Ukraine crisis: Russia warns West over Crimea sanctions
Russia has told the US that Western sanctions over the Crimea dispute are unacceptable, and has threatened "consequences".
Russian Foreign Minister Sergei Lavrov issued the warning in a telephone call to US Secretary of State John Kerry.
It came hours after Russian and Crimean leaders signed a treaty absorbing the peninsula into the Russian Federation following a disputed referendum.
On Wednesday there were reports of an incident at a naval base in Sevastopol.
An Associated Press reporter at the scene said pro-Russian self-defence forces had broken into the building - the headquarters of the Ukrainian navy - and raised the Russian flag.
But the Ukrainian navy told the BBC a group of civilians who said the base was now on Russian territory had gone into the building to persuade the Ukrainian troops to leave.
A spokesman for Russian President Vladimir Putin told the BBC the treaty signed on Tuesday was already in effect, and Crimea was now part of Russia.
The BBC's Richard Galpin in Moscow says that although it must be approved by Russia's constitutional court and ratified by parliament, there is no doubt MPs will give their full backing when they vote on Friday.
On Monday, the US and the EU imposed sanctions on several officials from Russia and Ukraine accused of involvement in Moscow's actions in the Black Sea peninsula.
After the signing of the treaty on Tuesday, the White House said those sanctions would be expanded.
US Vice-President Joe Biden accused Russia of a "land grab".
After Mr Lavrov spoke to Mr Kerry, the Russian foreign ministry said in a statement: "(Crimea) republic residents made their democratic choice in line with the international law and the UN charter, which Russia accepts and respects.
"The sanctions introduced by the United States and the European Union are unacceptable and will not remain without consequences."
It did not spell out what those consequences might be.
Mr Kerry later warned that any incursion by Russia into eastern Ukraine would be "as egregious as any step I can think of".
"I hope we don't get there," he added.
On Tuesday, Mr Putin said Western sanctions would be viewed as an act of aggression, and that Moscow would retaliate.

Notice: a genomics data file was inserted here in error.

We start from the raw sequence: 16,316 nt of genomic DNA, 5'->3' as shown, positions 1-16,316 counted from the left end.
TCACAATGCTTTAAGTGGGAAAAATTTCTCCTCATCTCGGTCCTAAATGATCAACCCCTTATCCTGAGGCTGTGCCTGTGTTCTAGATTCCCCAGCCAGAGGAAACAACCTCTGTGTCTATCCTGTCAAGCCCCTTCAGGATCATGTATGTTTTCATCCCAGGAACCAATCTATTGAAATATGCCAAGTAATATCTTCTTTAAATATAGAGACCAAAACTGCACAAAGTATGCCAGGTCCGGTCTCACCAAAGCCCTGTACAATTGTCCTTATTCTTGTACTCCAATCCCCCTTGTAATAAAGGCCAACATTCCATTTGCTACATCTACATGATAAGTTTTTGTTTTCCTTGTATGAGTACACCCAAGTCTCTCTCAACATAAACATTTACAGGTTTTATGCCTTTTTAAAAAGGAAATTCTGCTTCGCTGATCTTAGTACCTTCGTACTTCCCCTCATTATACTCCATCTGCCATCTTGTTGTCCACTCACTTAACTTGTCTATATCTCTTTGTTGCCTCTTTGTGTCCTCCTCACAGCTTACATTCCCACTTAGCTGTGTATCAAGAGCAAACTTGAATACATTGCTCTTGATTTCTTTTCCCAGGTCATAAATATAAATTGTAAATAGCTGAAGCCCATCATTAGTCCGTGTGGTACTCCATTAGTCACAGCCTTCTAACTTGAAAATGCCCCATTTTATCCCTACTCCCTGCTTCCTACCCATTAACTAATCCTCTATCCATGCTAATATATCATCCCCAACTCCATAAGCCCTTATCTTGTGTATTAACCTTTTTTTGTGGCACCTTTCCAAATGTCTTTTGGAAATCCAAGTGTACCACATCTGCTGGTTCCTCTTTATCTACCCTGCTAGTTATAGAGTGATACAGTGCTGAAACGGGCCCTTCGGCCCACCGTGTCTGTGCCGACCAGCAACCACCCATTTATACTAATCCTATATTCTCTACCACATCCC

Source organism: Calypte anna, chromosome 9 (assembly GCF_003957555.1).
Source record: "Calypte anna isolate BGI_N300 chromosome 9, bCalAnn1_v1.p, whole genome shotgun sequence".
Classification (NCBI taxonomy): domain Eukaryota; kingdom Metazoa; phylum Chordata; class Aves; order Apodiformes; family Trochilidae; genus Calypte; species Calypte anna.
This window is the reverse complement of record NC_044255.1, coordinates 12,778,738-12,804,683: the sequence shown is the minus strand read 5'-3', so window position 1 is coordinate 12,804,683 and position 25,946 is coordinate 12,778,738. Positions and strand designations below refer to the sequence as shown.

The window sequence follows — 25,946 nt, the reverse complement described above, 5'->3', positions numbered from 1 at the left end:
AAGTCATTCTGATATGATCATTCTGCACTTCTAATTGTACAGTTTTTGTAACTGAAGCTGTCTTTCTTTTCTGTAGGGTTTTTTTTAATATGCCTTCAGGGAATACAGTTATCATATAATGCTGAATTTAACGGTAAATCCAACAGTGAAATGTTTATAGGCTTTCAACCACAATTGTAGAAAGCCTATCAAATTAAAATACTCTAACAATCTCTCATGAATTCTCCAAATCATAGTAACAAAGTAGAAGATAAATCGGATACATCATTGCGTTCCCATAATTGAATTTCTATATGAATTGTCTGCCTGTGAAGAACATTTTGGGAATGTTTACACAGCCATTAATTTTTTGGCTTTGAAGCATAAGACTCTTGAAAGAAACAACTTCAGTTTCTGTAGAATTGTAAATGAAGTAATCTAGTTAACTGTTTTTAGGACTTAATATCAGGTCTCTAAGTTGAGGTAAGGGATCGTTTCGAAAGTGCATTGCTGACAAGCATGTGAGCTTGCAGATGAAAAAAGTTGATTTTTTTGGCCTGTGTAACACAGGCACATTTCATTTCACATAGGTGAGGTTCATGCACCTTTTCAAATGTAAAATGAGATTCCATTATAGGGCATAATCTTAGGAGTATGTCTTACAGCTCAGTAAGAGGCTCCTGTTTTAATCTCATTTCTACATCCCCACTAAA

As tension increased, Ukraine's military said on Tuesday that an officer had been killed in an attack on a base in the Crimean capital Simferopol.
At the same time, pro-Kremlin authorities reported that a member of their own forces had also been killed in the incident.
The government in Kiev said it had authorised its troops to fire in self-defence.
Interim Prime Minister Arseniy Yatsenyuk told an emergency meeting: "The conflict is shifting from a political to a military stage.
"Russian soldiers have started shooting at Ukrainian military servicemen and that is a war crime."
The BBC's Mark Lowen in Simferopol says there are fears that further clashes could follow.
In his speech at the Kremlin on Tuesday, Mr Putin told a joint session of Russia's parliament that Crimea had "always been part of Russia" and in signing the treaty he was righting a "historical injustice".
He later appeared before crowds in Moscow's Red Square, telling them: "Crimea and Sevastopol are returning to... their home shores, to their home port, to Russia!"
Ukraine's interim President Olexander Turchynov said Russia's actions were reminiscent of Nazi Germany's takeover of Austria and the Sudetenland.
The Ukrainian crisis began last November after pro-Russia President Viktor Yanukovych ditched an EU deal in favour of stronger ties with Moscow.
He fled Ukraine on 22 February after protests in which more than 80 people were killed.
Pro-Russia armed men then took effective control of Crimea which has been part of Ukraine since 1954 but has a predominantly ethnic Russian population.
The Crimean port city of Sevastopol is home to the Russian Black Sea fleet.
Are you in Crimea or the wider region? What are your thoughts on recent events? Email us at firstname.lastname@example.org with the subject heading 'Crimea'.